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Elliott, Zira


Age: 21, credited to Starksboro, VT
Unit(s): 6th VT INF
Service: enl, 9/30/61, m/i 10/15/61, 1SGT, Co. A, 6th VT INF, pow, Savage's Station, 6/29/62, prld 8/3/62, wdd, Savage's Station, 6/29/62, dis/dsb 10/12/62

See Legend for expansion of abbreviations


Birth: 1821, Starksboro, VT
Death: 12/20/1902

Burial: Lee Cemetery, Lincoln, VT
Marker/Plot: Not recorded
Gravestone photographer: Alan Lathrop
Findagrave Memorial #: 40204546


Alias?: None noted
Pension?: Yes, 3/23/1863
Portrait?: Unknown
College?: Not Found
Veterans Home?: Not Found
(If there are state digraphs above, this soldier spent some time in a state or national soldiers' home in that state after the war)

Remarks: None


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Copyright notice


Lee Cemetery, Lincoln, VT

Check the cemetery for location/directions and other veterans who may be buried there.



Zira Elliot, one of Lincoln's venerable men and a soldier defender of the republic, died suddenly Saturday morning, Dec. 20, 1902 of general debility and valvular heart disease, aged 80 years. Mr. Elliot had been seriously ill nine weeks, but the immediate cause of death, which was valvular heart disease. Consciousness was retained till the death coma came.

Zira Elliot was a son of Jonathan and Elizabeth Sherwood Elliot and was born in Starksboro April 22, 1822. He attended the common schools and worked as a young man on farms and in mills. On Jan. 3, 1841, he married Mary Gould of Starksboro, who died in June, 1900, and to them were born nine children – five sons and four daughters – Warner C., Elizabeth., wife of I. A. Colby of Lincoln, Warren J., Celia, Edwin, Frank, Thalia, Luella and Herbert, of whom only one son, Warren J., and two daughters, Elizabeth and Thalia, survive. Mr. Elliot enlisted in Co. A, Sixth Vermont volunteers in 1861 and served till the close of the war, about four years. He was an orderly sergeant some time and was a prisoner at Libby and Belle Island and there contracted diseases from whose effects he never fully recovered. When Garfield Post was established he became a charter member and had held the offices of commander and chaplain. After the war he was ordained a minister of the gospel by the Christian church and preached several years in this vicinity. Though of independent mind, Uncle Zira, as he was affectionately called by the younger people, was highly respected as a kind neighbor, and as a soldier of the republic, a soldier to whom the flag was dear as the symbol of that liberty of mind and conscience for which he and his beloved son Warner had fought. He bore the excruciating pains of a long illness with patience, because he believed that this life is merely the gateway to a higher progression in all that makes a soul triumphant. The following lines, entitled “Home,” written some months ago, seem really prophetic and illustrate his undying belief in the immortality of the soul -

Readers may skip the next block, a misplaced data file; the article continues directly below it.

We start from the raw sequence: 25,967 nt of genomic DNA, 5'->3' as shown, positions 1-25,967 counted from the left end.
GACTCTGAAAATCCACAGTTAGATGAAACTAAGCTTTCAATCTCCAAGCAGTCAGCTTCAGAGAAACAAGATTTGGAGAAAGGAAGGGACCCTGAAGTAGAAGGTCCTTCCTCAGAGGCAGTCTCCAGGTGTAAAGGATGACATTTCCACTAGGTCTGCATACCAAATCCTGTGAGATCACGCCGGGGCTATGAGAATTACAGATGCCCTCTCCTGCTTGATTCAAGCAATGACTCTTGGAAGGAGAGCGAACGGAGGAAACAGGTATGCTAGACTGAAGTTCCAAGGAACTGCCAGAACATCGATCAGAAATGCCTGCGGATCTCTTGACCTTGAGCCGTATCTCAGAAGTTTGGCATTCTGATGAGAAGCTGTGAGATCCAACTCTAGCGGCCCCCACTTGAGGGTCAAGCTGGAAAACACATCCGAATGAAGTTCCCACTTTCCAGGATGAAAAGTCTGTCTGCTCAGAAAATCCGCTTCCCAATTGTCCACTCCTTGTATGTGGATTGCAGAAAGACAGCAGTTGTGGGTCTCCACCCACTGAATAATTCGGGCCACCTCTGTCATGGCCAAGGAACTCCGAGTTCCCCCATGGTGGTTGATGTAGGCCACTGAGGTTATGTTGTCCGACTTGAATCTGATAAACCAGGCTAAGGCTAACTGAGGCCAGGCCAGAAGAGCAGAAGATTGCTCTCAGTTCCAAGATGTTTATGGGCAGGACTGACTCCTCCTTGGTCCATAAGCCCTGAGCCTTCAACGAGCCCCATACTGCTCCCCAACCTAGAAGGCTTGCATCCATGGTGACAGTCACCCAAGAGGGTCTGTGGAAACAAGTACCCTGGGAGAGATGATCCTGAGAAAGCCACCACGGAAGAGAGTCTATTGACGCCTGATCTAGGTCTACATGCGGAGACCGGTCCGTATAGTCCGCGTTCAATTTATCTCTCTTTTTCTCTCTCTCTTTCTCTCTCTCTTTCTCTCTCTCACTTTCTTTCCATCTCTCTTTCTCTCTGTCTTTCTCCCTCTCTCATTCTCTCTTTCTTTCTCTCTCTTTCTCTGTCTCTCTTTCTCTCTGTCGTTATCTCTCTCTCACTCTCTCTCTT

We are building our home on eternity's shore,
While we dwell in our structure of clay. We are shipping the materials onward before,
With the close of each hastening day.
We are sending the thought that our spirit has wrought
In the wonderful glow of the brain,
And the timber is grown from the seeds we have sown
'Mid the shadow of sorrow and pain.

We are building our home on the beautiful street,
While we dwell in the bi-way of fears;
And the roses that bloom there, so pure and so sweet
Must be watered and nourished by tears;
And the light that shall shine in a glory divine
Must be found ‘mid the darkness and gloom,
and the foundation laid in the cloud and the shade
Of the road that leads down to the tomb.

We are building our home in the valley of life,
By the side of eternity's shore:
And the work that we do ‘mid the scenes of earth's strife Shall decide what that house is to be.
Every thought leaves its trace on the wonderful place,
Every deed, be it evil or fair.
And the structure will show all the life lived below -
All the singing, and sorrow, and care.
We are building our home – may the angels of light
Bring us wisdom wherever we stray,
That the mansions eternal be fashioned aright,
And the sunlight of truth be its day
May the rainbow of love form the arches above,
And our spirit be blest by the glimmers of rest
We have sent to our home in the sky.

The funeral was held Tuesday at 2 o'clock in the Union church and largely attended, a number from out of town being present. Lucius Colburn of Essex Junction officiated. Thomas Dupont had charge of the arrangements and the singing was under the direction of B. J. Gove. The bearers were Thomas Smith, Edward H. James, Nelson Miner and Jesse Cota. Burial in Lee cemetery.

Source: Bristol Herald, December 25, 1902.
Courtesy of Tom Boudreau.